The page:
The racial disparities in British maternity deaths

Racial disparities in maternal death rates in Britain have been condemned as as “nothing short of a scandal”, after an MPs’ report warned that black women are nearly four times more likely to die in pregnancy and childbirth than white women.

A scandal undoubtedly, said Candice Brathwaite in The Guardian, yet “I wish I could still feel shocked”. A 2018 report revealed that black women were five times more likely to die than white women. “Five years on, the data hasn’t changed much.”

What’s the current situation? 

Between 2018 and 2020, just over two million women gave birth in the UK, according to the newly published report by the Women and Equalities Committee. During this period, 229 women died during or up to the six weeks after the end of pregnancy from causes associated with their pregnancy.

Black women were 3.7 times more likely to die than white women, and Asian women were 1.8 times more likely to die than white women. 

Black and Asian women are dying from the same causes as other women “but more frequently”, said BBC health reporter Philippa Roxby. Cardiac disease is the largest single cause of indirect maternal deaths, followed by epilepsy and stroke. Deep vein thrombosis remains the leading cause of direct maternal death during or up to the six weeks after the end of pregnancy.

Experts told the committee that the vast majority of women who die, across all ethnicities, have multiple and complex health problems – but that “their risks were not always communicated to relevant staff”, Roxby reported. 

The lawmakers’ report noted that women from the poorest areas of the country, where a higher proportion of babies belonging to ethnic minorities are born, are two and a half times more likely to die than those from the richest. 

What is the biggest problem?

The reasons for ethnic disparities in mortality are not fully understood.

However, a shortage of staff in maternity care has been cited as a core issue, with greater investment in maternity services desperately needed.

As the cost of living continues to rise, “it is becoming unaffordable to live on a public sector salary”, which is driving away “many great women dedicated to anti-racism who want to be midwives”, said Brathwaite in The Guardian. 

The Royal College of Midwives (RCM) estimates that the NHS in England is short of the equivalent of around 2,500 full-time midwives. The orgaisation’s head of policy, Sean O’Sullivan, told the Daily Mirror that with fewer staff in place, there was also more pressure on those who remain.

“It’s a vicious circle so the more that leave, the more pressure is on those who remain and that tends to be breeding ground for toxic cultures for bullying and discrimination,” he said. 

To what extent is racism a factor?

There is also a “clear racial barrier” between suitable healthcare and black women, said Open Access Government, with black women frequently overlooked or ignored.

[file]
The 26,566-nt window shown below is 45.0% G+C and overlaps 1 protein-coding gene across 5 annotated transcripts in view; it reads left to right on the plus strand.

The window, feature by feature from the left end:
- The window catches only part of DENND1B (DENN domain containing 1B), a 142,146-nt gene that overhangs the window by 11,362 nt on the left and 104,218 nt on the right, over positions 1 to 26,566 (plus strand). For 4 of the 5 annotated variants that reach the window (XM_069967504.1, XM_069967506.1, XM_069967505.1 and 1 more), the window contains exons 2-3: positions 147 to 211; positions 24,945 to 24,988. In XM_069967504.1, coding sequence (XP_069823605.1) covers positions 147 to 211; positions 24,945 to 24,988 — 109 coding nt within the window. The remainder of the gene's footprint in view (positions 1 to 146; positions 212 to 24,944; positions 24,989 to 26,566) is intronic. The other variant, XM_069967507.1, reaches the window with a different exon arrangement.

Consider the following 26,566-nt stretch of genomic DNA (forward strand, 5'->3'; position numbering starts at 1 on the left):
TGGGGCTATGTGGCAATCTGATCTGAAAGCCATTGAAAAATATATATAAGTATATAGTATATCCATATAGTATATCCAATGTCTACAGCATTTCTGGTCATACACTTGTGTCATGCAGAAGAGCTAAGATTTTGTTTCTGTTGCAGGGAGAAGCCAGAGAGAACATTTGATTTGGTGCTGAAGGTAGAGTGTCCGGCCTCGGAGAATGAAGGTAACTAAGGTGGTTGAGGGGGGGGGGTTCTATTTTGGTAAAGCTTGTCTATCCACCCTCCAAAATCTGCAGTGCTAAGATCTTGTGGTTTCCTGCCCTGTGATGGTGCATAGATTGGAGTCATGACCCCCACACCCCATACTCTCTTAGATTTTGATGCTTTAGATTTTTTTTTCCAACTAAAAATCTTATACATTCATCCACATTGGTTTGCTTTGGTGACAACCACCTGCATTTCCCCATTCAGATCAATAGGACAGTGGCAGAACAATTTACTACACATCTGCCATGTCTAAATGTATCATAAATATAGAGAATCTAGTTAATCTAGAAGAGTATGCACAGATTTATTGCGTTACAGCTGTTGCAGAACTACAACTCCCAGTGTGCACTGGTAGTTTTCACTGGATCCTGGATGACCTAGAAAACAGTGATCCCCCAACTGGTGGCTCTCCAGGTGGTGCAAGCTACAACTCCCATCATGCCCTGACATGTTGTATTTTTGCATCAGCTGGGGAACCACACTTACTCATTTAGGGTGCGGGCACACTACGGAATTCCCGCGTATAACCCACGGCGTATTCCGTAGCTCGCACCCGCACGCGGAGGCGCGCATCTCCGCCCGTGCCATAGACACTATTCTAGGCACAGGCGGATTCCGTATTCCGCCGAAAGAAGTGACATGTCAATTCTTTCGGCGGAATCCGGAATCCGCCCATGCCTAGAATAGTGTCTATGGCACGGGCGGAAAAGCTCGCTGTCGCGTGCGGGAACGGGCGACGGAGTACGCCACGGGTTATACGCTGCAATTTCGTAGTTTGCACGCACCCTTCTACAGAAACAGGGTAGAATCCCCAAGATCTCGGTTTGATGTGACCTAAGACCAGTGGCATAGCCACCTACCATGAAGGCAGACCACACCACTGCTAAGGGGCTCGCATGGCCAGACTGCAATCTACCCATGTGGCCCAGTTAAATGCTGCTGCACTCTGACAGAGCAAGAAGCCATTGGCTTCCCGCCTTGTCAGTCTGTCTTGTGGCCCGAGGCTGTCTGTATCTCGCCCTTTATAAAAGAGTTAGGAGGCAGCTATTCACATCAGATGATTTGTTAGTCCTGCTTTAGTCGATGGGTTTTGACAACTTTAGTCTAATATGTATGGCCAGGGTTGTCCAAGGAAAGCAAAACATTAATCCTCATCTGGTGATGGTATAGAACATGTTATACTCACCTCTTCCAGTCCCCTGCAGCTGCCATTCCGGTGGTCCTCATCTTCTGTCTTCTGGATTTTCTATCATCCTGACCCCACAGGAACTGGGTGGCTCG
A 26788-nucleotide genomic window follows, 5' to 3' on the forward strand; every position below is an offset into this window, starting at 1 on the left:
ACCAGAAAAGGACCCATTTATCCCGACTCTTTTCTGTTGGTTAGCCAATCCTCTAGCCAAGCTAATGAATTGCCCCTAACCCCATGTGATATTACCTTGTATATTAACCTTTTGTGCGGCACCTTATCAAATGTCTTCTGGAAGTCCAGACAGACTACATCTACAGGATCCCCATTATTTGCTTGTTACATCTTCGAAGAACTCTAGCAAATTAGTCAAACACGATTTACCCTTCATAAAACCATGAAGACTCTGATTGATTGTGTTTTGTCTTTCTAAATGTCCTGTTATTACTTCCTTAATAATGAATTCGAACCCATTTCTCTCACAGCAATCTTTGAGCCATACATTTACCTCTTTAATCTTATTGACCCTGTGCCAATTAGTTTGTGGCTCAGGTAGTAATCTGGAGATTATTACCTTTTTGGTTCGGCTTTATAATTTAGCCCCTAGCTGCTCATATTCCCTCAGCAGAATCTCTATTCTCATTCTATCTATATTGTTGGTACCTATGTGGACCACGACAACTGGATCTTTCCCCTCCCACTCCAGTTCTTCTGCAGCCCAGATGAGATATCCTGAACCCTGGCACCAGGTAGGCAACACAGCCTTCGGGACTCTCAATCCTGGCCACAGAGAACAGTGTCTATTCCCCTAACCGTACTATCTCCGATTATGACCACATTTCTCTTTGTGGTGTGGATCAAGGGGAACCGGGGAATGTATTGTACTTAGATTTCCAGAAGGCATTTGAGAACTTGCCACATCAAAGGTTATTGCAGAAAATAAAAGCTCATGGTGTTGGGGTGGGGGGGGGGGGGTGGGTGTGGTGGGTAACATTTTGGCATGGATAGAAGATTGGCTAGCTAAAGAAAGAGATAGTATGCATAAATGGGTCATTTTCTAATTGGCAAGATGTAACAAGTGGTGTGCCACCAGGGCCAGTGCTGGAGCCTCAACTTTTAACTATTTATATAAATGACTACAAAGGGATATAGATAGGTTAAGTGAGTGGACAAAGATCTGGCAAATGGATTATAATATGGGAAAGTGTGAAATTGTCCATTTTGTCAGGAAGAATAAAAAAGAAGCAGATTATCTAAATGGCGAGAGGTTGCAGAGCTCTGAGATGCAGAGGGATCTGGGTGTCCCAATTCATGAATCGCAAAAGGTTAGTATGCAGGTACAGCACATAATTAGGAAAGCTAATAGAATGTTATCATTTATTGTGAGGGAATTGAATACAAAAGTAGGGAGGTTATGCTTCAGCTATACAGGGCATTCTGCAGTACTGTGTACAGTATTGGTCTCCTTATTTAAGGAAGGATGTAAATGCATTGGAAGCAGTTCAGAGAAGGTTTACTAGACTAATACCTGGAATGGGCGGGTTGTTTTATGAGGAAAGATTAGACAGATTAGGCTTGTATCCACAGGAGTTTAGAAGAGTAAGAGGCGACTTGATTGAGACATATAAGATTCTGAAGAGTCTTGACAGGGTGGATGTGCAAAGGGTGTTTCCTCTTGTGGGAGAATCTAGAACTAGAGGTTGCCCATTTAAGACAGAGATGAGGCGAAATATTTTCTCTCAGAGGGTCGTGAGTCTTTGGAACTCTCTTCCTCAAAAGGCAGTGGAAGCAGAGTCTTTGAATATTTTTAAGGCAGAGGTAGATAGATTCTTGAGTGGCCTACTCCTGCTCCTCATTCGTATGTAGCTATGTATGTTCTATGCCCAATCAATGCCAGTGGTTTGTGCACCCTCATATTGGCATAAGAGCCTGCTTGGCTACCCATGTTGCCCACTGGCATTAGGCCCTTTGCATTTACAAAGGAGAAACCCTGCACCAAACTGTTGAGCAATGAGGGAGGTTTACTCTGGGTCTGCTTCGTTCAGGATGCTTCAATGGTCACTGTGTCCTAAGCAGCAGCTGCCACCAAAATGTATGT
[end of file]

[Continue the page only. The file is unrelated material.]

The first step to eliminating disparities “has to be recognising the role that racism plays and how it infects institutions, systems, policies and attitudes”, said Janaki Mahadevan and Shanthi Gunesekera, CEOs of the Brithrights charity, in The New Statesman.

The charity has heard accounts of “racial microaggressions and stereotyping, failure to identify serious medical conditions due to skin colour, lack of respect for culture and religion, breaches of consent, and trauma”, the duo wrote. And that black maternal death rates have “changed little in the two decades since the data started being published is nothing short of a scandal”.

There have been numerous reports of black women being ignored or told they were overreacting when complaining of pain. Tinuke Awe, who co-founded an organisation called Five X More after the traumatic birth of her son, told BBC Radio Four’s Today programme that her her pain was “actively dismissed”.

“There is a stereotype of black women not feeling pain and being quite aggressive and loud, very strong, so we’re able to take more pain,” she said. 

Brathwaite agreed in The Guardian that “tropes still abound about black skin being thicker than white; that black people don’t need as much pain relief as our white counterparts”.

A 2016 study of white medical students in the US found that nearly half of those quizzed held false beliefs about biological differences in black patients, including thicker skin and less sensitive nerve endings.

What needs to change? 

According to a Department of Health and Social Care spokesperson, the UK government has invested £165m since 2021 “to grow the maternity workforce” and is “promoting careers in midwifery”, with an extra 3,650 training places per year.

But campaigners and some politicians say more needs to be done to reduce the number of non-white women dying in childbirth.

The government has set targets for halving the total number of stillbirths and neonatal deaths by 2025 compared to 2010 levels. But targets are also needed specifically for reducing deaths among black women, Janet Fyle of the RCM told the Mirror.

“Targets allow you to adjust what you’re doing. Unless they have targets, they’ll never know what does or doesn’t make a difference”, she said.



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